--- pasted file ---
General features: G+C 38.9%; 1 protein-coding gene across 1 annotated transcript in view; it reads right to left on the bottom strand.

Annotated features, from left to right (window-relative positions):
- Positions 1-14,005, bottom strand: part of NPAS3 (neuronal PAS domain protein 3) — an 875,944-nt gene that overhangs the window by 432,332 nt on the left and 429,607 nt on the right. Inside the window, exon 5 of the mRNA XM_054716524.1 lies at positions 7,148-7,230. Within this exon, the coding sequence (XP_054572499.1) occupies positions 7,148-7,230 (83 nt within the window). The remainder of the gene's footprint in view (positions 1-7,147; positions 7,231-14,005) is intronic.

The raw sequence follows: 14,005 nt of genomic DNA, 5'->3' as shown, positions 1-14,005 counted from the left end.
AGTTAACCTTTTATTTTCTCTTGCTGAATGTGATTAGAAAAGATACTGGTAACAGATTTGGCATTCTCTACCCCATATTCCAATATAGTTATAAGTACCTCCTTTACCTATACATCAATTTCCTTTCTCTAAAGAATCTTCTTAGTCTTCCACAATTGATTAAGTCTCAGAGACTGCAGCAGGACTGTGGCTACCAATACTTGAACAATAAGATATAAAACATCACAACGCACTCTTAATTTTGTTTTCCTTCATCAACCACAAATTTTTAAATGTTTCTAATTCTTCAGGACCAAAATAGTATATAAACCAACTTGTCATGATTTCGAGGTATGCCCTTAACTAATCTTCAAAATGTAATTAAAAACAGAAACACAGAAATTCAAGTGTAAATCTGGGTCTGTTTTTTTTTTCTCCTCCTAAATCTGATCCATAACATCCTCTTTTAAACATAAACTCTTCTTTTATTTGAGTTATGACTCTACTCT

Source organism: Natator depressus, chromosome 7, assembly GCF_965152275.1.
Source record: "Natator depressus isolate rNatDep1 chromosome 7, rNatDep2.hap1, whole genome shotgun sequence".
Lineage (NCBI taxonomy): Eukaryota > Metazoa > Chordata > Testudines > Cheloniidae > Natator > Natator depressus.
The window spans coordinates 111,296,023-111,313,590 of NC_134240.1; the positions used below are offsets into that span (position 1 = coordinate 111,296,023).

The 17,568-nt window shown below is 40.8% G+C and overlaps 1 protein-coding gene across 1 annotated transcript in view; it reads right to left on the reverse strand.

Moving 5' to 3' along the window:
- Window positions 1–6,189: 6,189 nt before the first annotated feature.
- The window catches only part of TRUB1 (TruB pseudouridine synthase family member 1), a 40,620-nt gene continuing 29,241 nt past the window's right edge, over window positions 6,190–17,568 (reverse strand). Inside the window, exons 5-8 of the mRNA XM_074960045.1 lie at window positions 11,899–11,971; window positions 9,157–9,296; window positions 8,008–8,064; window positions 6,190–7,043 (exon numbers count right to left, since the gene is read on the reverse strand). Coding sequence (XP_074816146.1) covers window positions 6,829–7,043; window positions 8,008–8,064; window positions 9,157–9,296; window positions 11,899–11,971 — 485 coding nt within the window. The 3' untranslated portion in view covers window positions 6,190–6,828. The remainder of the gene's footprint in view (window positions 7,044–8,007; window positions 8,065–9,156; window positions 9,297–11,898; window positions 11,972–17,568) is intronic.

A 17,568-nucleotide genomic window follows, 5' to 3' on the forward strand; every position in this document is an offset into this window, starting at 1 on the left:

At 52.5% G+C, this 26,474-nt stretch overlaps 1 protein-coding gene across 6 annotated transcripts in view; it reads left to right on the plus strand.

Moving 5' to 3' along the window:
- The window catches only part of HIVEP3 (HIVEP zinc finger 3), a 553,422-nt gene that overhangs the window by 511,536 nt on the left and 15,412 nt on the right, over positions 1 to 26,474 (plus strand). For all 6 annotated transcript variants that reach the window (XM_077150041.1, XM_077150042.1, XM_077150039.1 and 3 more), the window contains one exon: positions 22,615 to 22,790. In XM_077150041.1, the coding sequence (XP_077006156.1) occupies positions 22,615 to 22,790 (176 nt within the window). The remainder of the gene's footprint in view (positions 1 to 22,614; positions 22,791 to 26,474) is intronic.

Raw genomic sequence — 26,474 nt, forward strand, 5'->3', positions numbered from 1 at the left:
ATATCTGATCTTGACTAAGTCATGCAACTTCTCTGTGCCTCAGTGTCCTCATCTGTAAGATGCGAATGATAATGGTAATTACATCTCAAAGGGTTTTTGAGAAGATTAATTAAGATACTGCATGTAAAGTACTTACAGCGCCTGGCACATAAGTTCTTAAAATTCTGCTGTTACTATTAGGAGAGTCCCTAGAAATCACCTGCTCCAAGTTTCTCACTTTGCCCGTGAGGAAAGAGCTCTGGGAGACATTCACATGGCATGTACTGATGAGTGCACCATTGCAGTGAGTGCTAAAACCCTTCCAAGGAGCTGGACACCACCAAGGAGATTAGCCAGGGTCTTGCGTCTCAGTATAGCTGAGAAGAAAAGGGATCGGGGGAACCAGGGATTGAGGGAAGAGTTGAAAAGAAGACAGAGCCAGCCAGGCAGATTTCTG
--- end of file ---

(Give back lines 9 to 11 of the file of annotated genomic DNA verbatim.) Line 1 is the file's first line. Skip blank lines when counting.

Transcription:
The window spans coordinates 111,296,023-111,313,590 of NC_134240.1; the positions used below are offsets into that span (position 1 = coordinate 111,296,023).

The 17,568-nt window shown below is 40.8% G+C and overlaps 1 protein-coding gene across 1 annotated transcript in view; it reads right to left on the reverse strand.

Moving 5' to 3' along the window: